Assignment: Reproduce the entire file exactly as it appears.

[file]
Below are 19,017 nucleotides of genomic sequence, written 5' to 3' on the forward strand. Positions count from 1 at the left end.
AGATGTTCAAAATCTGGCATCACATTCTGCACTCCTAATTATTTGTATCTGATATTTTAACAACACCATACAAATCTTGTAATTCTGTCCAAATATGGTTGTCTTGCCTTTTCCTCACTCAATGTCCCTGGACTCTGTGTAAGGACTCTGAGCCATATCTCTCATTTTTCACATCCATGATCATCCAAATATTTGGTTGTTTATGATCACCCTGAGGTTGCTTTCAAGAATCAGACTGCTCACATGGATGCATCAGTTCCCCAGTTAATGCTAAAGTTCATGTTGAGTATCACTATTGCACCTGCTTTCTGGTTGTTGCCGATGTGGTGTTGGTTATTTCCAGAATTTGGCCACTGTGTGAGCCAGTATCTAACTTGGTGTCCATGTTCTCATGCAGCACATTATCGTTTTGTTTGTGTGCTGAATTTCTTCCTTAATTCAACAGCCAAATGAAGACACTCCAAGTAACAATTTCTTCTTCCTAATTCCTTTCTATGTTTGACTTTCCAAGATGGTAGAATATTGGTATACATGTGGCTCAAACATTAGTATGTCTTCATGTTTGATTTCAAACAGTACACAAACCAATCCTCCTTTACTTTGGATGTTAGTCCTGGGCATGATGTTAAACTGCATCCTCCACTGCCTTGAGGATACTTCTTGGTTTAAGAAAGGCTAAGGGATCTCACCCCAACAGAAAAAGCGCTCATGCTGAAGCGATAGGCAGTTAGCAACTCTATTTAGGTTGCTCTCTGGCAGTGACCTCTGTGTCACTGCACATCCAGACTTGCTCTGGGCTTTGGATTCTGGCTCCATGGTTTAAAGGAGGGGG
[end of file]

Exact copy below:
Below are 19,017 nucleotides of genomic sequence, written 5' to 3' on the forward strand. Positions count from 1 at the left end.
AGATGTTCAAAATCTGGCATCACATTCTGCACTCCTAATTATTTGTATCTGATATTTTAACAACACCATACAAATCTTGTAATTCTGTCCAAATATGGTTGTCTTGCCTTTTCCTCACTCAATGTCCCTGGACTCTGTGTAAGGACTCTGAGCCATATCTCTCATTTTTCACATCCATGATCATCCAAATATTTGGTTGTTTATGATCACCCTGAGGTTGCTTTCAAGAATCAGACTGCTCACATGGATGCATCAGTTCCCCAGTTAATGCTAAAGTTCATGTTGAGTATCACTATTGCACCTGCTTTCTGGTTGTTGCCGATGTGGTGTTGGTTATTTCCAGAATTTGGCCACTGTGTGAGCCAGTATCTAACTTGGTGTCCATGTTCTCATGCAGCACATTATCGTTTTGTTTGTGTGCTGAATTTCTTCCTTAATTCAACAGCCAAATGAAGACACTCCAAGTAACAATTTCTTCTTCCTAATTCCTTTCTATGTTTGACTTTCCAAGATGGTAGAATATTGGTATACATGTGGCTCAAACATTAGTATGTCTTCATGTTTGATTTCAAACAGTACACAAACCAATCCTCCTTTACTTTGGATGTTAGTCCTGGGCATGATGTTAAACTGCATCCTCCACTGCCTTGAGGATACTTCTTGGTTTAAGAAAGGCTAAGGGATCTCACCCCAACAGAAAAAGCGCTCATGCTGAAGCGATAGGCAGTTAGCAACTCTATTTAGGTTGCTCTCTGGCAGTGACCTCTGTGTCACTGCACATCCAGACTTGCTCTGGGCTTTGGATTCTGGCTCCATGGTTTAAAGGAGGGGG